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Thursday, August 09, 2007
 Baltimore Bicycling Club president rides a recumbent 
He's also the director of Cycle Across Maryland.

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 Paris bike program a success 
According to a recent article in the London Times, the bike rental program started in Paris on July 15 has been a great success:
Parisians appear to be enjoying their new found pedal power. In the first three weeks of the worlds biggest bike rental scheme, the 22kg (48lb) machines were borrowed 1.2 million times. Each is being used six times a day on average, usually for the short trips that are encouraged by the pricing scheme.
The article, entitled Parisians show their va va voom as city rolls out 'freedom' bike scheme, discusses some of the unintended consequences of the program.
In Paris there have been few teething troubles with the high-tech system that supplies the bikes for up to 1 per half-hour but one is a result of residents using them to glide downhill to work and then taking public transport home, resulting in gluts of bikes at some low-level stands and shortages at higher altitude stations, such as Montmartre.

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Sunday, August 05, 2007
 Walking the bike 
Sometimes, no matter how prepared you think you are, you just have to walk the bike. On Thursday I prepared to leave work for the 6 mile commute home when I noticed I had a flat rear tire on my commuter bike, the Rans V-Rex. It's always a pain changing a blown tube on the rear of the bike. It's not easy putting it in a bike stand, and I have heavy panniers that must first be removed before doing anything. I had recently installed a new, flat-resistant Schwalbe tire hoping to avoid the problem for a while.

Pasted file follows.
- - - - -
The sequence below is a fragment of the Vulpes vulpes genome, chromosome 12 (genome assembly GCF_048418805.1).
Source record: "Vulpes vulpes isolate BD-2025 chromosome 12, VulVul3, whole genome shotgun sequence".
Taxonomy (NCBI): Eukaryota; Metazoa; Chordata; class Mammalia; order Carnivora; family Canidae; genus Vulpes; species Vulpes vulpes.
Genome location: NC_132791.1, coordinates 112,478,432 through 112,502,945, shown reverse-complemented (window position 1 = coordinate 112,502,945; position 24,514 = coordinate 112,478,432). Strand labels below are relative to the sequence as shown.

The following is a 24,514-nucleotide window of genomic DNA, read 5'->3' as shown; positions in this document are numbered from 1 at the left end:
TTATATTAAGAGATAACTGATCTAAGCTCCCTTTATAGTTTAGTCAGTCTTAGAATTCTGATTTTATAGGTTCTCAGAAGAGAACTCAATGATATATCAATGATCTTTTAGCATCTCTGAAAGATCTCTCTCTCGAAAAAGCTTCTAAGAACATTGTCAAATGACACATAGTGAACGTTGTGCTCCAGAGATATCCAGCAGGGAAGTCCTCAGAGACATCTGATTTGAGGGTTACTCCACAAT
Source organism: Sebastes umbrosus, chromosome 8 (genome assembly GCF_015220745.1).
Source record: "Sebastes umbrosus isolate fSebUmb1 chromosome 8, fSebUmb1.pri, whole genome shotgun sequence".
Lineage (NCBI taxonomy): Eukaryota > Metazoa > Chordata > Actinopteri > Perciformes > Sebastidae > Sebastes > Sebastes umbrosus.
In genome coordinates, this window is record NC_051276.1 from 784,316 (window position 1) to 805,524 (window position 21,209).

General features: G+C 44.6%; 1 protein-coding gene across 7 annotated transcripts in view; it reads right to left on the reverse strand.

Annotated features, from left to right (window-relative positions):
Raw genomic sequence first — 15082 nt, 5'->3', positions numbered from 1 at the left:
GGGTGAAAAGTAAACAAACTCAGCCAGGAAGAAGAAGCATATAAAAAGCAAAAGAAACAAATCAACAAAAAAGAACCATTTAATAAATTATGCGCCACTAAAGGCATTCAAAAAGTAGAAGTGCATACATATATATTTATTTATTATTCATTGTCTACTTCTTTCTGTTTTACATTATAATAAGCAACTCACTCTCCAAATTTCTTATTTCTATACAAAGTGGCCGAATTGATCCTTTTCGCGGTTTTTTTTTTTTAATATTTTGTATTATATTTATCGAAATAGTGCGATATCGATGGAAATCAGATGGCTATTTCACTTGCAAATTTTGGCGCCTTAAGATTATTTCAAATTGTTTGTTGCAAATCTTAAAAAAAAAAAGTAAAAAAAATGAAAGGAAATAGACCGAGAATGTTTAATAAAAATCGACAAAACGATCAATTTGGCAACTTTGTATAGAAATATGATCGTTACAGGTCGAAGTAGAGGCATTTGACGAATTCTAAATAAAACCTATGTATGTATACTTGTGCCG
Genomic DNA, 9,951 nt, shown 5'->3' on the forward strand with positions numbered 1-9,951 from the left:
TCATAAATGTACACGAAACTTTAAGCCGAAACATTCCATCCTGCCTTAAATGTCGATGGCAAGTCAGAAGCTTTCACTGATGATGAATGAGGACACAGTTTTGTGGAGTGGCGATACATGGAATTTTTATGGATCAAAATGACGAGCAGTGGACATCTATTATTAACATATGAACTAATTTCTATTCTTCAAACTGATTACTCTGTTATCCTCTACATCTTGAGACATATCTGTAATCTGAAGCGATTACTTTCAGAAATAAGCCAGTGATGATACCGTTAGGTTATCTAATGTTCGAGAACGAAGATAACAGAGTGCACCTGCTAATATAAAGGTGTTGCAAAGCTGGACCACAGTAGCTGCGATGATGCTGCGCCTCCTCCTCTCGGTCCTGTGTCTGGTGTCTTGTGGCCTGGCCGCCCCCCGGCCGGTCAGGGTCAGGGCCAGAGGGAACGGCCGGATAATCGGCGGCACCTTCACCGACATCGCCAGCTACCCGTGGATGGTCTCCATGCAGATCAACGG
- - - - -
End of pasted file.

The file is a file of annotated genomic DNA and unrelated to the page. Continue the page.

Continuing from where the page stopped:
What I think happened is that the tire may not have been inflated properly and the rim strip was a little narrow, and I got a pinch flat crossing the trail detour at the Piney Branch. The bridge has been out for over a year and the temporary gravel trail is in poor shape, and I tend to ride too fast across the worst stretch located at the bottom of the hill.

I replaced the tube and was on may way. About 1/2 mile past the bridge detour I heard a hissing sound from the rear tire. At this point I wasn't sure what had caused the earlier flat; I should have taken the time to figure it but I was in a hurry to get home. Anyway, it turns out that the tube punctured in the same spot, where there was an exposed spoke hole and the rim strip didn't cover it completely. My bad.

I didn't have another spare so I tried patching the hole. It lasted long enough for me to remount the tire, put the wheel back in the rear dropout, and listen to the air hissing out from under the patch. The second and last patch was just as effective. Although several cyclists offered to help, none had the proper tube, a 26-inch narrow tube with a presta valve. There wasn't much alternative other than to walk home, about a mile and a half. It actually felt good to walk for a change, although bike shoes weren't the best footwear. I was a little late getting home, but it was a small inconvenience. I will be much more careful in the future; vowing to always carry a spare tube, plenty of patches, and to make sure the source of a flat is diagnosed properly and fixed.

I left the bike in the basement and retrieved one of my others for a ride the next day. I couldn't face installing another tube on the recumbent. One of the advantages of having more than one bike is that there are usually plenty of options when one is sick. I eventually replaced the rim strip and tube and should be set for a while.

The Bike Friday now has a new chain and cassette and is ready for any new adventures that may require a folding bike.

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